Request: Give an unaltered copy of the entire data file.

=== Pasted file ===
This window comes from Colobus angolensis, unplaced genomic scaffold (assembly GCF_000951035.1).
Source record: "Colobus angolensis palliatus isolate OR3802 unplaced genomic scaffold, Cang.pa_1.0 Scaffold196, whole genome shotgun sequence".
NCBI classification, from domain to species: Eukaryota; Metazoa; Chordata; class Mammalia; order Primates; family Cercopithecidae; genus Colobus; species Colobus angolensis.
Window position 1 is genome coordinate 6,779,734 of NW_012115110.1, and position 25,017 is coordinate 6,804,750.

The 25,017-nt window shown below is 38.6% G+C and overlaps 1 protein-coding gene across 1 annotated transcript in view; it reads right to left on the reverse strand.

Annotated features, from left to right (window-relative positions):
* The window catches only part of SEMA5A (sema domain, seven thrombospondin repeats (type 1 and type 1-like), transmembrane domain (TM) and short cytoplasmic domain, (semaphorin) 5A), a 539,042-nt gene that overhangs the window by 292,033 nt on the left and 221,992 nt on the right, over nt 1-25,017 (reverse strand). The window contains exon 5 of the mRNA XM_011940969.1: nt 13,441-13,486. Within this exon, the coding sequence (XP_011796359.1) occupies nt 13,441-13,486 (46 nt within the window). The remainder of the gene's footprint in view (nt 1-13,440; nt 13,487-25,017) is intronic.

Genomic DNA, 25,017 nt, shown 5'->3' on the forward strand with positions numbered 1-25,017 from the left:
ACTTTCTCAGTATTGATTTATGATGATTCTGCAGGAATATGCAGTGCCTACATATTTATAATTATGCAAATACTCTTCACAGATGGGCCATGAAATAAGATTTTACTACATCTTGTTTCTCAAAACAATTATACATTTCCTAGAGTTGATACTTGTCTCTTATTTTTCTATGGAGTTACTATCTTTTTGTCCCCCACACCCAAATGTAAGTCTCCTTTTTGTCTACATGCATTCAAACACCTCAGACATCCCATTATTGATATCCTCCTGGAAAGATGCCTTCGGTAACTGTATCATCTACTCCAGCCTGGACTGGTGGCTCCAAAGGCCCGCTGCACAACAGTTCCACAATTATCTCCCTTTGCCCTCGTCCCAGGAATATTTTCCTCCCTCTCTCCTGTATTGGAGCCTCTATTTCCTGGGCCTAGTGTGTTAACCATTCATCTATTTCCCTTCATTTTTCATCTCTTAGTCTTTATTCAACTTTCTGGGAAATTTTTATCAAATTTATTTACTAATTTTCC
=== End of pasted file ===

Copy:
This window comes from Colobus angolensis, unplaced genomic scaffold (assembly GCF_000951035.1).
Source record: "Colobus angolensis palliatus isolate OR3802 unplaced genomic scaffold, Cang.pa_1.0 Scaffold196, whole genome shotgun sequence".
NCBI classification, from domain to species: Eukaryota; Metazoa; Chordata; class Mammalia; order Primates; family Cercopithecidae; genus Colobus; species Colobus angolensis.
Window position 1 is genome coordinate 6,779,734 of NW_012115110.1, and position 25,017 is coordinate 6,804,750.

The 25,017-nt window shown below is 38.6% G+C and overlaps 1 protein-coding gene across 1 annotated transcript in view; it reads right to left on the reverse strand.

Annotated features, from left to right (window-relative positions):
* The window catches only part of SEMA5A (sema domain, seven thrombospondin repeats (type 1 and type 1-like), transmembrane domain (TM) and short cytoplasmic domain, (semaphorin) 5A), a 539,042-nt gene that overhangs the window by 292,033 nt on the left and 221,992 nt on the right, over nt 1-25,017 (reverse strand). The window contains exon 5 of the mRNA XM_011940969.1: nt 13,441-13,486. Within this exon, the coding sequence (XP_011796359.1) occupies nt 13,441-13,486 (46 nt within the window). The remainder of the gene's footprint in view (nt 1-13,440; nt 13,487-25,017) is intronic.

Genomic DNA, 25,017 nt, shown 5'->3' on the forward strand with positions numbered 1-25,017 from the left:
ACTTTCTCAGTATTGATTTATGATGATTCTGCAGGAATATGCAGTGCCTACATATTTATAATTATGCAAATACTCTTCACAGATGGGCCATGAAATAAGATTTTACTACATCTTGTTTCTCAAAACAATTATACATTTCCTAGAGTTGATACTTGTCTCTTATTTTTCTATGGAGTTACTATCTTTTTGTCCCCCACACCCAAATGTAAGTCTCCTTTTTGTCTACATGCATTCAAACACCTCAGACATCCCATTATTGATATCCTCCTGGAAAGATGCCTTCGGTAACTGTATCATCTACTCCAGCCTGGACTGGTGGCTCCAAAGGCCCGCTGCACAACAGTTCCACAATTATCTCCCTTTGCCCTCGTCCCAGGAATATTTTCCTCCCTCTCTCCTGTATTGGAGCCTCTATTTCCTGGGCCTAGTGTGTTAACCATTCATCTATTTCCCTTCATTTTTCATCTCTTAGTCTTTATTCAACTTTCTGGGAAATTTTTATCAAATTTATTTACTAATTTTCC